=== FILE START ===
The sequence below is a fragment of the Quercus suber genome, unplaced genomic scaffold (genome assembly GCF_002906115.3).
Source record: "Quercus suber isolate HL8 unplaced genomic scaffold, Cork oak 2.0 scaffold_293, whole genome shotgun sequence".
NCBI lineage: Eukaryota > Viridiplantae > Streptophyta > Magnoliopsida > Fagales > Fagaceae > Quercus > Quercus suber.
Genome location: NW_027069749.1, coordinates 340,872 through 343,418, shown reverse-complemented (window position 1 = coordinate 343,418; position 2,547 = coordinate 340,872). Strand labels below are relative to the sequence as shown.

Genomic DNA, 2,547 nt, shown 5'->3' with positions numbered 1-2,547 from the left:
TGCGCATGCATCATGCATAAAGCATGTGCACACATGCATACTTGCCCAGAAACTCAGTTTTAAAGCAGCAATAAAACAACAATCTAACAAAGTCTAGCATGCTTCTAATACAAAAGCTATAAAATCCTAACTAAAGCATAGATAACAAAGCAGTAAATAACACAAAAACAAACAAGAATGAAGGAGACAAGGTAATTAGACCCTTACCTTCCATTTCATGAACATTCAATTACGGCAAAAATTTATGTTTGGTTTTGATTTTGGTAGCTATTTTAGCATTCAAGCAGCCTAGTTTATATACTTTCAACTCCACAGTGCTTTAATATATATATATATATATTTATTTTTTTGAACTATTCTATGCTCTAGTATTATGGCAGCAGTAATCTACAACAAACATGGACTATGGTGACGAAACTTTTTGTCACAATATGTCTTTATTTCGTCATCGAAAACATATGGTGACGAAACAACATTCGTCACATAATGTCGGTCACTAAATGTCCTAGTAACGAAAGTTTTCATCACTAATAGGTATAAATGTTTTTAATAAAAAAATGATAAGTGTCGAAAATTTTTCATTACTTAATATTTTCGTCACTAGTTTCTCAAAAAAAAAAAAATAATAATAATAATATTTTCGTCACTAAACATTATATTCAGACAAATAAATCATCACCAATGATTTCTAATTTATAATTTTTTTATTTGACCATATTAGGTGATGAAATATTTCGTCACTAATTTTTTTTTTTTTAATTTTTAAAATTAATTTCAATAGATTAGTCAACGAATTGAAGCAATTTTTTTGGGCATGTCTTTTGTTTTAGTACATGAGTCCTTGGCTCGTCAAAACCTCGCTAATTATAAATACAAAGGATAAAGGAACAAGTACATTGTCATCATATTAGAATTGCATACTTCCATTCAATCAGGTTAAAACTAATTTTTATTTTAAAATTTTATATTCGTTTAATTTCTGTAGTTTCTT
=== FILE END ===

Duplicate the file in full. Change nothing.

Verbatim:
The sequence below is a fragment of the Quercus suber genome, unplaced genomic scaffold (genome assembly GCF_002906115.3).
Source record: "Quercus suber isolate HL8 unplaced genomic scaffold, Cork oak 2.0 scaffold_293, whole genome shotgun sequence".
NCBI lineage: Eukaryota > Viridiplantae > Streptophyta > Magnoliopsida > Fagales > Fagaceae > Quercus > Quercus suber.
Genome location: NW_027069749.1, coordinates 340,872 through 343,418, shown reverse-complemented (window position 1 = coordinate 343,418; position 2,547 = coordinate 340,872). Strand labels below are relative to the sequence as shown.

Genomic DNA, 2,547 nt, shown 5'->3' with positions numbered 1-2,547 from the left:
TGCGCATGCATCATGCATAAAGCATGTGCACACATGCATACTTGCCCAGAAACTCAGTTTTAAAGCAGCAATAAAACAACAATCTAACAAAGTCTAGCATGCTTCTAATACAAAAGCTATAAAATCCTAACTAAAGCATAGATAACAAAGCAGTAAATAACACAAAAACAAACAAGAATGAAGGAGACAAGGTAATTAGACCCTTACCTTCCATTTCATGAACATTCAATTACGGCAAAAATTTATGTTTGGTTTTGATTTTGGTAGCTATTTTAGCATTCAAGCAGCCTAGTTTATATACTTTCAACTCCACAGTGCTTTAATATATATATATATATATTTATTTTTTTGAACTATTCTATGCTCTAGTATTATGGCAGCAGTAATCTACAACAAACATGGACTATGGTGACGAAACTTTTTGTCACAATATGTCTTTATTTCGTCATCGAAAACATATGGTGACGAAACAACATTCGTCACATAATGTCGGTCACTAAATGTCCTAGTAACGAAAGTTTTCATCACTAATAGGTATAAATGTTTTTAATAAAAAAATGATAAGTGTCGAAAATTTTTCATTACTTAATATTTTCGTCACTAGTTTCTCAAAAAAAAAAAAATAATAATAATAATATTTTCGTCACTAAACATTATATTCAGACAAATAAATCATCACCAATGATTTCTAATTTATAATTTTTTTATTTGACCATATTAGGTGATGAAATATTTCGTCACTAATTTTTTTTTTTTTAATTTTTAAAATTAATTTCAATAGATTAGTCAACGAATTGAAGCAATTTTTTTGGGCATGTCTTTTGTTTTAGTACATGAGTCCTTGGCTCGTCAAAACCTCGCTAATTATAAATACAAAGGATAAAGGAACAAGTACATTGTCATCATATTAGAATTGCATACTTCCATTCAATCAGGTTAAAACTAATTTTTATTTTAAAATTTTATATTCGTTTAATTTCTGTAGTTTCTT